Ex-IRS Contractor Who Leaked Trump & Billionaires' Tax Data Gets 5 Years in Prison

Handcuffs and money on top of tax forms

A former Internal Revenue Service contractor who stole and leaked the tax returns of former President Donald Trump, Elon Musk, Ken Griffin and other billionaires was sentenced to five years in prison.

Charles Littlejohn, 38, pleaded guilty Oct. 12 to stealing Trump’s tax data from the IRS and leaking it to the New York Times.

He also admitted taking tax information about thousands of other wealthy Americans, including Jeff Bezos, that he passed to ProPublica. The judge called it the biggest heist in IRS history and “an intolerable attack on our constitutional democracy.”

U.S. District Judge Ana Reyes imposed the maximum sentence on Littlejohn, who had said in court papers that he acted out of “a deep, moral belief” that Americans had a right to know the information, and sharing it was the only way to change a tax system that favors the wealthy.

“He targeted the sitting president of the United States of America and that is exceptional by any matter,” Reyes said at a hearing Monday in Washington. “When you target the office of the president, you target democracy.”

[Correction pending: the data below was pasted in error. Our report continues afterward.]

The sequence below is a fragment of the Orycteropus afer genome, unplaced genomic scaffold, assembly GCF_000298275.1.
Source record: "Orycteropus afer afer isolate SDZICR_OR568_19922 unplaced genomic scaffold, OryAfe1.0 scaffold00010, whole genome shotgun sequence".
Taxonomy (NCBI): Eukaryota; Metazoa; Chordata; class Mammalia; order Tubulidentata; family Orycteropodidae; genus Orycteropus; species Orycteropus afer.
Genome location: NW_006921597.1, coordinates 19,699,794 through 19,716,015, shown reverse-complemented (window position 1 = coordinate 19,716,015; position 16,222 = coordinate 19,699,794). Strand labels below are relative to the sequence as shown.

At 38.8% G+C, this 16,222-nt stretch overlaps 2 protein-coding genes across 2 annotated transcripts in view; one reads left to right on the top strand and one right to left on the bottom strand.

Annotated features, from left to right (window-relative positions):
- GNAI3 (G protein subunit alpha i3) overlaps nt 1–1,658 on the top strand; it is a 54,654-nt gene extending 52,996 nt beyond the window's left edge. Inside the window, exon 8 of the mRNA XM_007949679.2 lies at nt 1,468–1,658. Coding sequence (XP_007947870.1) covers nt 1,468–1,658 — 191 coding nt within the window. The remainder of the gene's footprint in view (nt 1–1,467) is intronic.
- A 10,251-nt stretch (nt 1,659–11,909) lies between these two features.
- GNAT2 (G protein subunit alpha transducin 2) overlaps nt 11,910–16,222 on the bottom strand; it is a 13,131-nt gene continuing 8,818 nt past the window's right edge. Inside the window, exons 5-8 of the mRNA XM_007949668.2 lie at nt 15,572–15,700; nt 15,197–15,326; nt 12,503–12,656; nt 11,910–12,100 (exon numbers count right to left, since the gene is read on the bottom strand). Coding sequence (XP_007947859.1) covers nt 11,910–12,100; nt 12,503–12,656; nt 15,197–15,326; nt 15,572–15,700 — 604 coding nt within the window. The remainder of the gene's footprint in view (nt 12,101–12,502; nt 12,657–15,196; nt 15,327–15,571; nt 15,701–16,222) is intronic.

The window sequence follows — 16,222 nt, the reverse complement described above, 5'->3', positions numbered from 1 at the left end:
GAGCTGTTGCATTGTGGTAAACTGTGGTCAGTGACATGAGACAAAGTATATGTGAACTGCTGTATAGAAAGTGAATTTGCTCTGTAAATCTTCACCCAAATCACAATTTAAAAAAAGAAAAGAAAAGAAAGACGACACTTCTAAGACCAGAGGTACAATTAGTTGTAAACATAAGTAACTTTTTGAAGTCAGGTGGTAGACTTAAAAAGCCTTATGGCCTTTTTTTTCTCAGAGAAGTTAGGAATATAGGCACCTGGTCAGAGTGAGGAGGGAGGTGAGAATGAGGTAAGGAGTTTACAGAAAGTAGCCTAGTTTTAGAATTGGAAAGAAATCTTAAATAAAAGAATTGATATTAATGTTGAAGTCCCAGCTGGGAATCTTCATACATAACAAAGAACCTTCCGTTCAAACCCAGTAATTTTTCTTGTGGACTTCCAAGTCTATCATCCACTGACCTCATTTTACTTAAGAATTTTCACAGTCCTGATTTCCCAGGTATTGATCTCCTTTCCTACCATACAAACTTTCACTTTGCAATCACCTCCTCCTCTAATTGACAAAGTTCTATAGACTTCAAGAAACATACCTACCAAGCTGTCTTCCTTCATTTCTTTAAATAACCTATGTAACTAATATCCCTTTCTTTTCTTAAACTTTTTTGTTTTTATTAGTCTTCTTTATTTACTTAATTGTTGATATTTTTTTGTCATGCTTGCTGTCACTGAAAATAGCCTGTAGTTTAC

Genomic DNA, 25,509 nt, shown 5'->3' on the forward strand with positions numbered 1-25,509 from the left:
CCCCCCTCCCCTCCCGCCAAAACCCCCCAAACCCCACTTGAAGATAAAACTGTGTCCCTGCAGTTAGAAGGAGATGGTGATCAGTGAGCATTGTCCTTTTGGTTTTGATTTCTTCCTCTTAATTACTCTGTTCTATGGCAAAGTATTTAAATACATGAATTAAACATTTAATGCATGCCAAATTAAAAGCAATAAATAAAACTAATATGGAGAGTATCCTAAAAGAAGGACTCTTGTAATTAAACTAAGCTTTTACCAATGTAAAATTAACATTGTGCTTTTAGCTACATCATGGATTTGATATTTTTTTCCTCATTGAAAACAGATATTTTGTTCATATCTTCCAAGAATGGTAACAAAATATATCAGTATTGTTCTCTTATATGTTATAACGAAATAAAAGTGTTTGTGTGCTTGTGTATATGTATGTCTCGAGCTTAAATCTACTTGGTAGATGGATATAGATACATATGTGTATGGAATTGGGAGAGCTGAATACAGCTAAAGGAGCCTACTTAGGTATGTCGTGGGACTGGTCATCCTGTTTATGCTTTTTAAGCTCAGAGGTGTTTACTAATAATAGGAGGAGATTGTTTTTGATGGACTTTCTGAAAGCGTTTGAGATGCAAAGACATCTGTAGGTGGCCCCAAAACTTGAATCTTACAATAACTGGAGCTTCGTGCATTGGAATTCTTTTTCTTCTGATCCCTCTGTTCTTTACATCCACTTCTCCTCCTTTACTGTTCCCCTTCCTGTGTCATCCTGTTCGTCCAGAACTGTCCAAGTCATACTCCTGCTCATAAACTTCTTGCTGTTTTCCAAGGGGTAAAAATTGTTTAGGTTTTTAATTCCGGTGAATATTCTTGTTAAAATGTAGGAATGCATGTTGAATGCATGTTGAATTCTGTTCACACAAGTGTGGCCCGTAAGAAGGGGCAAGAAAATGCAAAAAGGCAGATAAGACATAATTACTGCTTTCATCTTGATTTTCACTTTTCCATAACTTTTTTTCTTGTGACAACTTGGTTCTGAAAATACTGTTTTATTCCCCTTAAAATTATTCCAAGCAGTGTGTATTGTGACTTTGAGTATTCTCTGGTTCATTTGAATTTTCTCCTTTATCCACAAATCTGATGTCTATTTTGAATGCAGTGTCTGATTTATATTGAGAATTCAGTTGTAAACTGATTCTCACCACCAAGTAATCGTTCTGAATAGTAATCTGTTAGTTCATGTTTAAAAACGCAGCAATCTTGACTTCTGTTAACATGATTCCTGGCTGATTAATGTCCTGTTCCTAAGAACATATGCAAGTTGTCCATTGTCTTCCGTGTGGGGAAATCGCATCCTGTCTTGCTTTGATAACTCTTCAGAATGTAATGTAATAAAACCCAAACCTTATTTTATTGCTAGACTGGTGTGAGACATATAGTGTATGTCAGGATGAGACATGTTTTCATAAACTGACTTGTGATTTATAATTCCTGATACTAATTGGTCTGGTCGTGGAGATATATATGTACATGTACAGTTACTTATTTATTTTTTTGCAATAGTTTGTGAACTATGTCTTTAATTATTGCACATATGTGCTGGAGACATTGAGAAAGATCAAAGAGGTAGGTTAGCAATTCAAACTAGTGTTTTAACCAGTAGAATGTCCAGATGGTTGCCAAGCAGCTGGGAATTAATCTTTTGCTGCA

In a recent memo to the court, Littlejohn’s lawyers said he expressed remorse for his actions, saying they had “had undermined the IRS, breached the public trust, and violated the privacy of thousands of American taxpayers.”

Littlejohn was alarmed when Trump took office in 2017 and refused to make his tax records public, they wrote. He was hired by an IRS consultant and vowed to “try to access the President’s tax returns if given the opportunity,” they said.

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Reyes said his motivations were a poor excuse for breaking the law.

‘Moral Imperative’

“I believe you sincerely felt a moral imperative,” the judge said. “I have thought deeply about your motivations and I also want to deter others who might have felt a moral obligation to break the law.”

Court records show Littlejohn took elaborate steps to steal 15 years of Trump’s tax records and cover his tracks before he met with New York Times reporters. He first gave the tax data to the Times in August 2019, helping reporters analyze the data and then stole additional tax records, records show.